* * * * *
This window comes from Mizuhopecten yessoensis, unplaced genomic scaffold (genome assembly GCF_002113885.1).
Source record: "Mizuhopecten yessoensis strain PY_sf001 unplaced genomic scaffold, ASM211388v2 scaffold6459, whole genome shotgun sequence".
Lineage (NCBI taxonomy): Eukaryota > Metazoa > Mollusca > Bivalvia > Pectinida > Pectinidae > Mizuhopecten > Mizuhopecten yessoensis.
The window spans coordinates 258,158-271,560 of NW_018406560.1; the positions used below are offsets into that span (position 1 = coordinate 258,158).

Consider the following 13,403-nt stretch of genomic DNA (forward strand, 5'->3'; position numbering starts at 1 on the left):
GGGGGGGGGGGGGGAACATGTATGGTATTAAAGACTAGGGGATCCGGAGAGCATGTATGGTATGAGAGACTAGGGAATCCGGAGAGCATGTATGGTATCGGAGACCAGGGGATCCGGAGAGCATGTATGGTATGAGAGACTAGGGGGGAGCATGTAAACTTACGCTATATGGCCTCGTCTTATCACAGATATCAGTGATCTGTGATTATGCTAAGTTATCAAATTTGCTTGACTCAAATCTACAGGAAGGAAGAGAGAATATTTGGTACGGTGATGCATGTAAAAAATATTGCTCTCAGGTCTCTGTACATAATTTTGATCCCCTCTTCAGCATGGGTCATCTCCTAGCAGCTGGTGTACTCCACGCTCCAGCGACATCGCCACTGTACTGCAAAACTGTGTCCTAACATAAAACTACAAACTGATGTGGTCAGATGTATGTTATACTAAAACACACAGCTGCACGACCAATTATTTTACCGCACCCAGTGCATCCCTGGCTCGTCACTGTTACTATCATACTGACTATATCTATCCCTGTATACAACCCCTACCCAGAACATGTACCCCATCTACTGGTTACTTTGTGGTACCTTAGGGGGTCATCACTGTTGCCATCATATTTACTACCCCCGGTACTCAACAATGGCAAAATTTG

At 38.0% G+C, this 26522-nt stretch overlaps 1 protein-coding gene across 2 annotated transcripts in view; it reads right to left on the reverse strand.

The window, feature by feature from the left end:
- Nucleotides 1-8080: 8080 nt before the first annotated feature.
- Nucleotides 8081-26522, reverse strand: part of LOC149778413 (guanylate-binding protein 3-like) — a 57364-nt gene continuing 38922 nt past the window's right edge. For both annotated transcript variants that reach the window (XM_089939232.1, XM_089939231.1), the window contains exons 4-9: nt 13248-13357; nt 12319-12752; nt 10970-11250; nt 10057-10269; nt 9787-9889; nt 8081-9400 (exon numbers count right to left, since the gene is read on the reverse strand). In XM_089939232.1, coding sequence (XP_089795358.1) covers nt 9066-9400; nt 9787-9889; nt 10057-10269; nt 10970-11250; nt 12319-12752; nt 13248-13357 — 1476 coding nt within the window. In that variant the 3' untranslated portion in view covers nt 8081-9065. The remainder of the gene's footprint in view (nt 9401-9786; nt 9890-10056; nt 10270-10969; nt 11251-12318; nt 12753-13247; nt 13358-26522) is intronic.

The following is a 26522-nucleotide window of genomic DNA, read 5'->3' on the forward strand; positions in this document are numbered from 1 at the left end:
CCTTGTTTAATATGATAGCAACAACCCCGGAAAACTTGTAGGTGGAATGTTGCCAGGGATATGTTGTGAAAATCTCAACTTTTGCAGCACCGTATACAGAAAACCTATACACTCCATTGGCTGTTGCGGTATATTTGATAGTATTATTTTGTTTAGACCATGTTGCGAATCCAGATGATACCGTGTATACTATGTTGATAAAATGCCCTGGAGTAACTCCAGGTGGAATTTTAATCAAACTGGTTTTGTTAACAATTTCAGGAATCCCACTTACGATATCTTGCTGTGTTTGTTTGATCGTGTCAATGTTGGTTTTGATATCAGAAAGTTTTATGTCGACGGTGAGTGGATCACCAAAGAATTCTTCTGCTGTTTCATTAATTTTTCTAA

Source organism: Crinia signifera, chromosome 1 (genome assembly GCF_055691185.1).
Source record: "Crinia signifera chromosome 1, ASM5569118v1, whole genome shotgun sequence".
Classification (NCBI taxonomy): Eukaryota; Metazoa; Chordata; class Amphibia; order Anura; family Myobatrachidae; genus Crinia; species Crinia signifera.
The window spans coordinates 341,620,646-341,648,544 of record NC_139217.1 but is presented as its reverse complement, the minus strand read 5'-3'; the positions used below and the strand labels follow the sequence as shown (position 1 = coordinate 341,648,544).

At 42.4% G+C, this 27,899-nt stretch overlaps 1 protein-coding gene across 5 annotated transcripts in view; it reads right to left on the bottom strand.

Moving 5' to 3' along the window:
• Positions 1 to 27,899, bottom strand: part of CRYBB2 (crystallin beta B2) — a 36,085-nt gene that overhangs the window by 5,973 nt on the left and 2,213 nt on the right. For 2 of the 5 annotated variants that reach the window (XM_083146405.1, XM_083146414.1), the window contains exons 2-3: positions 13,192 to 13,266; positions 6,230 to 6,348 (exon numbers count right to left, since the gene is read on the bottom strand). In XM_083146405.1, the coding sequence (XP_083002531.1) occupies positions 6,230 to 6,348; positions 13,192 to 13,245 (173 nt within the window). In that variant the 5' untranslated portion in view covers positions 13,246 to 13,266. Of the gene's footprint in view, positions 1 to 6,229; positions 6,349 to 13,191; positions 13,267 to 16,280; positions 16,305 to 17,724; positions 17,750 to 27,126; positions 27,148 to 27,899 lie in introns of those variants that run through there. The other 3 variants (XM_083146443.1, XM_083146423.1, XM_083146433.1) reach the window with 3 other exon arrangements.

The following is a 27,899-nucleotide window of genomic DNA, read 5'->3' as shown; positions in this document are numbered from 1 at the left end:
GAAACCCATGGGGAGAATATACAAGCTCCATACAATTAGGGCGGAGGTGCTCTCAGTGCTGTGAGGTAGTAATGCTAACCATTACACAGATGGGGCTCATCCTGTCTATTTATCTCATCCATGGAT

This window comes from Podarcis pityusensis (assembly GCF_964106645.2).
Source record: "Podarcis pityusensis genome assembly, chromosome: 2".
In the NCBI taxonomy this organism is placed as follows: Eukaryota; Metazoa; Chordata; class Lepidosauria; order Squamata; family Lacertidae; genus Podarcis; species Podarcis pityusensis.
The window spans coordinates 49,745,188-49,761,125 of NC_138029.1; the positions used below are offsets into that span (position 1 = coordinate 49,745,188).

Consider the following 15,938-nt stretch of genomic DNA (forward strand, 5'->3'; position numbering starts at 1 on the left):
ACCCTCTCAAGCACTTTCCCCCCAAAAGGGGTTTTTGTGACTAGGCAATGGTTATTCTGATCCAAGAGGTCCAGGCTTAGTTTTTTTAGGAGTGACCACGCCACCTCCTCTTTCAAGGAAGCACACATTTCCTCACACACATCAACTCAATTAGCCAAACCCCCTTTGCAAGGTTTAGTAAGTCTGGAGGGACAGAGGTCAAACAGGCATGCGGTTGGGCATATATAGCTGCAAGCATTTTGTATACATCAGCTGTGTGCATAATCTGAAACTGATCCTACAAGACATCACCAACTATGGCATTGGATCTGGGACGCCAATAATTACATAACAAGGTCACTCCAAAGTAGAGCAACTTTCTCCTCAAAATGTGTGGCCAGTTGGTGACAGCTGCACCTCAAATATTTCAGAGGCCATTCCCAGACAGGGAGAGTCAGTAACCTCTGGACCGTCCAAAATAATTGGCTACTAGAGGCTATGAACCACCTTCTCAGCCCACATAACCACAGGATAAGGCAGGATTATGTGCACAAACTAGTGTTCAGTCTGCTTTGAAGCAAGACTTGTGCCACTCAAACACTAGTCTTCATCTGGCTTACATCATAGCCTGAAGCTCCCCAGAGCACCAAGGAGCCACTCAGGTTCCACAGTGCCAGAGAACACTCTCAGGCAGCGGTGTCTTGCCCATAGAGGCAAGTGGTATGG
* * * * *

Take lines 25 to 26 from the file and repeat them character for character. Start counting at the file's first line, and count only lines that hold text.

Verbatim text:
The window spans coordinates 49,745,188-49,761,125 of NC_138029.1; the positions used below are offsets into that span (position 1 = coordinate 49,745,188).

Consider the following 15,938-nt stretch of genomic DNA (forward strand, 5'->3'; position numbering starts at 1 on the left):